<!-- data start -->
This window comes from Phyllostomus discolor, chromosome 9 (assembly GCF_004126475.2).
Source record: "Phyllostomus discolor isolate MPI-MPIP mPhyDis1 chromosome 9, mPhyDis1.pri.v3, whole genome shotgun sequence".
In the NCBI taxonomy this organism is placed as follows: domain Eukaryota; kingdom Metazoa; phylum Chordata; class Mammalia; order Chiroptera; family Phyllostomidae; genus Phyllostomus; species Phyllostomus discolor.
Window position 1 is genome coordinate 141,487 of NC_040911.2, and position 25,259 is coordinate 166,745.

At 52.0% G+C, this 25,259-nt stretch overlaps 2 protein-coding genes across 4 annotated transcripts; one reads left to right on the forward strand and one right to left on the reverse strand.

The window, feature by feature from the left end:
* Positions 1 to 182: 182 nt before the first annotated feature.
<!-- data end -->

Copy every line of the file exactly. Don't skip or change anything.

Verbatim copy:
This window comes from Phyllostomus discolor, chromosome 9 (assembly GCF_004126475.2).
Source record: "Phyllostomus discolor isolate MPI-MPIP mPhyDis1 chromosome 9, mPhyDis1.pri.v3, whole genome shotgun sequence".
In the NCBI taxonomy this organism is placed as follows: domain Eukaryota; kingdom Metazoa; phylum Chordata; class Mammalia; order Chiroptera; family Phyllostomidae; genus Phyllostomus; species Phyllostomus discolor.
Window position 1 is genome coordinate 141,487 of NC_040911.2, and position 25,259 is coordinate 166,745.

At 52.0% G+C, this 25,259-nt stretch overlaps 2 protein-coding genes across 4 annotated transcripts; one reads left to right on the forward strand and one right to left on the reverse strand.

The window, feature by feature from the left end:
* Positions 1 to 182: 182 nt before the first annotated feature.